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Campaigns Work To Turn Out Voters In Massachusetts


The time for persuading people with stump speeches, debate performances and TV ads is over. Campaigns in Massachusetts are working today to motivate people to go out and vote.

       Democratic candidate for Massachusetts governor Martha Coakley spent Election Day in the state’s three largest cities, where she needs a heavy voter turnout if she is to win a tight race with Republican Charlie Baker.

       After voting in her hometown of Medford Tuesday morning, Coakley came to Springfield, where she was greeted by enthusiastic supporters at the local Democratic campaign office.

   " If you give me every minute you can until the polls close we are going to win," she declared as supporters cheered.

     From the beginning, Coakley’s campaign has counted on the Massachusetts Democratic Party’s battle-tested get-out-the-vote operation to put her over the top.

       Coakley was cheered by campaign volunteers, union activists, and several elected officials including Democratic Congressman Richard Neal of Springfield, who is running unopposed for a 13th term.

    " I've been in a lot of campaigns and I can say with confidence and certainty, Martha Coakley ran a great campaign," said Neal

      Ross Kiely, business agent for United Food and Commercial Workers union local 1459, said union members are actively supporting Coakley and other Democrats.

      The Baker campaign does not have much of a visible presence in Springfield. Businessman and philanthropist Evan Plotkin, a Baker supporter, insisted there is a lot of enthusiasm for Baker in Springfield.

    " I think he is going to win because he has the message and leadership skills. I'm talking to a lot of people who are supporting him and  a lot of them are Democrats."

Credit WAMC
Casino supporters rally in downtown Springfield on Election Day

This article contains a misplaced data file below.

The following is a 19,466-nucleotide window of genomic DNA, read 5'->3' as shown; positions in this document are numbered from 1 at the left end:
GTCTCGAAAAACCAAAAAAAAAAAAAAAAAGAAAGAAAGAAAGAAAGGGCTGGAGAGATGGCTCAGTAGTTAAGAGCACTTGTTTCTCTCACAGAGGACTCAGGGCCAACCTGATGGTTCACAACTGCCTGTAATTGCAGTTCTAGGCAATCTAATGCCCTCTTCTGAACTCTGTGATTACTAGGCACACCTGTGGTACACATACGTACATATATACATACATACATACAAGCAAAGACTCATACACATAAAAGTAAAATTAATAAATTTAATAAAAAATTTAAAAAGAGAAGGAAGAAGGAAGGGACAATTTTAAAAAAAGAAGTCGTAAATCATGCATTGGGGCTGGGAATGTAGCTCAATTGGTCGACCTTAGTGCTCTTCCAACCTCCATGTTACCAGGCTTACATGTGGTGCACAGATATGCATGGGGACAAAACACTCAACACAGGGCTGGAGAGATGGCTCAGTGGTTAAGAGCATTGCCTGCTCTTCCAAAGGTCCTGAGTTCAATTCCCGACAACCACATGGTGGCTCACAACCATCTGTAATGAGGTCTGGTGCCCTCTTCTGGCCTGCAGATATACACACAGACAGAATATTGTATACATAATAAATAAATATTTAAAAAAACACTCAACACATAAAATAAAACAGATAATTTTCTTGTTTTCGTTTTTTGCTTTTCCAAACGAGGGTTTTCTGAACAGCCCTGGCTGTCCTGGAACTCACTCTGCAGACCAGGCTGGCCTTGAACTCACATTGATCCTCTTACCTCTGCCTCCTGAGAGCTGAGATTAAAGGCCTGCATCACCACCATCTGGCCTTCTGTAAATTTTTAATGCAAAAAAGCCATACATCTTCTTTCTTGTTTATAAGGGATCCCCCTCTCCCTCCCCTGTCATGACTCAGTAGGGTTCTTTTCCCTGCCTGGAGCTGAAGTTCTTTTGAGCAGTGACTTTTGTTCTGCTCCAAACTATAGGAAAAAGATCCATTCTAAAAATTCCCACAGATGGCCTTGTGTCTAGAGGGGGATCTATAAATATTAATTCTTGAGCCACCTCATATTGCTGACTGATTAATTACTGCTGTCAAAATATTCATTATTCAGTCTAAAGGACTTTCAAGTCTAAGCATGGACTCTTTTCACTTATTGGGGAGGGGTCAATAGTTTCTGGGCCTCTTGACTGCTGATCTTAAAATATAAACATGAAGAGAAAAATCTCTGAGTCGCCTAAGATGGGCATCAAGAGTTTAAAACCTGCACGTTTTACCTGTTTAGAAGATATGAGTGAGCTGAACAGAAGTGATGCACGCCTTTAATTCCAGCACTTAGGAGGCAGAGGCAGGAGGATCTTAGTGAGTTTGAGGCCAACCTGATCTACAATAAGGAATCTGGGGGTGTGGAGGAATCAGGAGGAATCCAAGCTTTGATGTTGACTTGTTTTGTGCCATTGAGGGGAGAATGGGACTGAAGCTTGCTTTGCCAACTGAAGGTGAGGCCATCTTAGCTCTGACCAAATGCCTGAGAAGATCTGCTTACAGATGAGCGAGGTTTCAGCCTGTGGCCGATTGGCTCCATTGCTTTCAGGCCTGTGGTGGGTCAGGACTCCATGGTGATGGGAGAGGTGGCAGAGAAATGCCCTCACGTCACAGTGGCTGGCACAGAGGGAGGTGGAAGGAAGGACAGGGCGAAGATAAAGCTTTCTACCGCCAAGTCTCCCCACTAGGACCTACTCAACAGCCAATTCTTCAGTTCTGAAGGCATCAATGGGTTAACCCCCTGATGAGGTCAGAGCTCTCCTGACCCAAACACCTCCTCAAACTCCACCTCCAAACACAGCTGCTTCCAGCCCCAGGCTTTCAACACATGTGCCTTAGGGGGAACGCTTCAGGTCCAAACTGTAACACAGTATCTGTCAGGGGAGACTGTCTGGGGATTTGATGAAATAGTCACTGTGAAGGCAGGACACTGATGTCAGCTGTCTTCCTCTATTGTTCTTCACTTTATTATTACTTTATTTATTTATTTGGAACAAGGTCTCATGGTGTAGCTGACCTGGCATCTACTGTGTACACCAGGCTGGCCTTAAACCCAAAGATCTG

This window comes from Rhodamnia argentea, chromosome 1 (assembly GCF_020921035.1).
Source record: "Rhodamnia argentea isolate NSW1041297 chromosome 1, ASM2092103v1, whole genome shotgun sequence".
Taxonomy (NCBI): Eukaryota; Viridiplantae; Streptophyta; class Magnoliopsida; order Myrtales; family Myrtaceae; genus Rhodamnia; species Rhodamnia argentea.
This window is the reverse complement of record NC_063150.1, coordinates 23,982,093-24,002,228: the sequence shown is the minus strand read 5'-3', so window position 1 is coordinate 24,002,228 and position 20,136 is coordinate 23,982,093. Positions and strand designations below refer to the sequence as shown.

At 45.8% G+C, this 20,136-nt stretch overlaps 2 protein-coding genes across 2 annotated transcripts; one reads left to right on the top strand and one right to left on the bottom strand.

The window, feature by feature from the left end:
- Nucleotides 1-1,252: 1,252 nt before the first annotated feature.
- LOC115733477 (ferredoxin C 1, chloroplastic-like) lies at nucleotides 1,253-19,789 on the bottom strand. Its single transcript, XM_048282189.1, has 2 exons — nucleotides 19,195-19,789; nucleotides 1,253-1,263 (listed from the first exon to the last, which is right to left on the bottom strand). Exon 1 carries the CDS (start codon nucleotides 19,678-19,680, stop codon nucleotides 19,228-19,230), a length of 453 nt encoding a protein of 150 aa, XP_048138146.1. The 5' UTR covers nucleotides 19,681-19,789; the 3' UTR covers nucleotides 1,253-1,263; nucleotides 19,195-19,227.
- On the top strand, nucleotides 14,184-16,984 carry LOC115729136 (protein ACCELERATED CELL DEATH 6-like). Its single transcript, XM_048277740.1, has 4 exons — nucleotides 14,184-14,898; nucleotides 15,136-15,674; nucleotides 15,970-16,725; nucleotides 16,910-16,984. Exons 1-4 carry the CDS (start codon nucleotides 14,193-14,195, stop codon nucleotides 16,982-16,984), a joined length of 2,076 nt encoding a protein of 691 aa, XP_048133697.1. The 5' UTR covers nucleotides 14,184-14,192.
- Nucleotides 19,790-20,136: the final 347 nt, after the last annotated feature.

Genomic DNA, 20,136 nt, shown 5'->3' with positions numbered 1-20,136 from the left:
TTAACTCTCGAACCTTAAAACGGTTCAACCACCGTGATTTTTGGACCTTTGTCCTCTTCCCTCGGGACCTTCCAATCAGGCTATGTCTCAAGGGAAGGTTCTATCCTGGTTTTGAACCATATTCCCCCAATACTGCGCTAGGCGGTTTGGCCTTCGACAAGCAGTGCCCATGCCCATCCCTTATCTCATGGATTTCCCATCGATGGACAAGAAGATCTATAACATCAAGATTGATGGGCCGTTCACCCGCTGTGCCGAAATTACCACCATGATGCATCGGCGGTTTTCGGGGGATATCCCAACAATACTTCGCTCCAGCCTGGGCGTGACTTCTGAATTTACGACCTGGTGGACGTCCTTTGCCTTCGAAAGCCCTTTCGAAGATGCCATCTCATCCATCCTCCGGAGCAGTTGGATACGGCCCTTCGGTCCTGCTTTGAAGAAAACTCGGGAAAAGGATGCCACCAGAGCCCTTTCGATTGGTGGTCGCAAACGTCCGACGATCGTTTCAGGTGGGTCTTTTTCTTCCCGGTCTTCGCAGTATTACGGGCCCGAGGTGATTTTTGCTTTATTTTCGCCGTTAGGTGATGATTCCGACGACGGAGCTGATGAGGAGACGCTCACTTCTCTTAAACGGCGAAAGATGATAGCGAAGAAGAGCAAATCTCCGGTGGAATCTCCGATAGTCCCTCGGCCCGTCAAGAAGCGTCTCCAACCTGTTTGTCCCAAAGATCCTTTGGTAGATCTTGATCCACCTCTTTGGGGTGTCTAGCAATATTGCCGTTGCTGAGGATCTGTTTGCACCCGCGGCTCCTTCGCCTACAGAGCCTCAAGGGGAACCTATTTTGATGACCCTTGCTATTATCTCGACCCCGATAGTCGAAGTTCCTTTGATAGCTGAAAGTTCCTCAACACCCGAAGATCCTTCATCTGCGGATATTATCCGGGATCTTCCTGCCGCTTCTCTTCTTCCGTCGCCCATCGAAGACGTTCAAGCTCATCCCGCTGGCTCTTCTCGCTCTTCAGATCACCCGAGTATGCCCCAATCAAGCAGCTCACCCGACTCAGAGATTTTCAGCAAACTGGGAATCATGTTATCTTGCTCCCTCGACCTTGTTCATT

Opponents of a referendum question on the Massachusetts ballot to repeal the state’s casino gambling law also worked hard Tuesday to motivate people to go vote.

            At a busy intersection in downtown Springfield, dozens of people held signs urging a “no” vote on Question 3, and then went to work at a campaign phone bank.

       The outcome of Question 3 is particularly important in Springfield, where MGM is proposing to build an $800 million resort casino.  The project has the support of the city’s political and business leadership and has been promised a license by the Massachusetts Gaming Commission if Question 3 is defeated.

       A casino industry and union-backed political group spent $12 million on the campaign against Question 3.  A blitz of TV ads emphasized the thousands of jobs that would result from casinos in Springfield, greater Boston, and Southeastern Massachusetts.

       MGM Springfield President Mike Mathis said the message is resonating with voters.

       "We not only want to win, but we want to win big."

          Al Cabot, the coordinator for the western Massachusetts campaign to repeal the casino law is counting on a grassroots-fueled upset.

        "We've been contacting voters one at a time, and that voter has talked to the next person through social meeting, church groups, social gatherings right on down the line," said Cabot. " That is how we've gotten our message out."

         Cabot darted from polling place to polling place in Springfield to hold signs urging a “yes” vote on Question 3.

The record-setting tenure of Springfield Mayor Domenic Sarno. The 2011 tornado and its recovery that remade the largest city in Western Massachusetts. The fallout from the deadly COVID outbreak at the Holyoke Soldiers Home. Those are just a few of the thousands and thousands of stories WAMC’s Pioneer Valley Bureau Chief Paul Tuthill has covered for WAMC in his nearly 17 years with the station.
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